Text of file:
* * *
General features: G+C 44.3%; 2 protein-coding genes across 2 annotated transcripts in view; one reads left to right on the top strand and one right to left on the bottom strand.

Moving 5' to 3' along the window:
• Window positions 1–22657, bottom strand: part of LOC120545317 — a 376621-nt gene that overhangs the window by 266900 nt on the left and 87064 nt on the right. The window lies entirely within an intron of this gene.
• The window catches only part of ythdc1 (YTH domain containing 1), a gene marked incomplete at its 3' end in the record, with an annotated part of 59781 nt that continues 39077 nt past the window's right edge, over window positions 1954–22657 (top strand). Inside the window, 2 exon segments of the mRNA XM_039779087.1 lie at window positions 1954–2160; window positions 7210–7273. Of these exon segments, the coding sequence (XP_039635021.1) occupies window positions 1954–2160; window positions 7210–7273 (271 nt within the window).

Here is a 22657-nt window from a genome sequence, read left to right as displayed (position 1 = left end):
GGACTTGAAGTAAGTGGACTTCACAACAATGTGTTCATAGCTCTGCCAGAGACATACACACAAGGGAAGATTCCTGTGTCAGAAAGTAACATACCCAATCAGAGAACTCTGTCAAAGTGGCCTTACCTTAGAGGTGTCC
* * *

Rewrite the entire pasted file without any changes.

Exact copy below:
General features: G+C 44.3%; 2 protein-coding genes across 2 annotated transcripts in view; one reads left to right on the top strand and one right to left on the bottom strand.

Moving 5' to 3' along the window:
• Window positions 1–22657, bottom strand: part of LOC120545317 — a 376621-nt gene that overhangs the window by 266900 nt on the left and 87064 nt on the right. The window lies entirely within an intron of this gene.
• The window catches only part of ythdc1 (YTH domain containing 1), a gene marked incomplete at its 3' end in the record, with an annotated part of 59781 nt that continues 39077 nt past the window's right edge, over window positions 1954–22657 (top strand). Inside the window, 2 exon segments of the mRNA XM_039779087.1 lie at window positions 1954–2160; window positions 7210–7273. Of these exon segments, the coding sequence (XP_039635021.1) occupies window positions 1954–2160; window positions 7210–7273 (271 nt within the window).

Here is a 22657-nt window from a genome sequence, read left to right as displayed (position 1 = left end):
GGACTTGAAGTAAGTGGACTTCACAACAATGTGTTCATAGCTCTGCCAGAGACATACACACAAGGGAAGATTCCTGTGTCAGAAAGTAACATACCCAATCAGAGAACTCTGTCAAAGTGGCCTTACCTTAGAGGTGTCC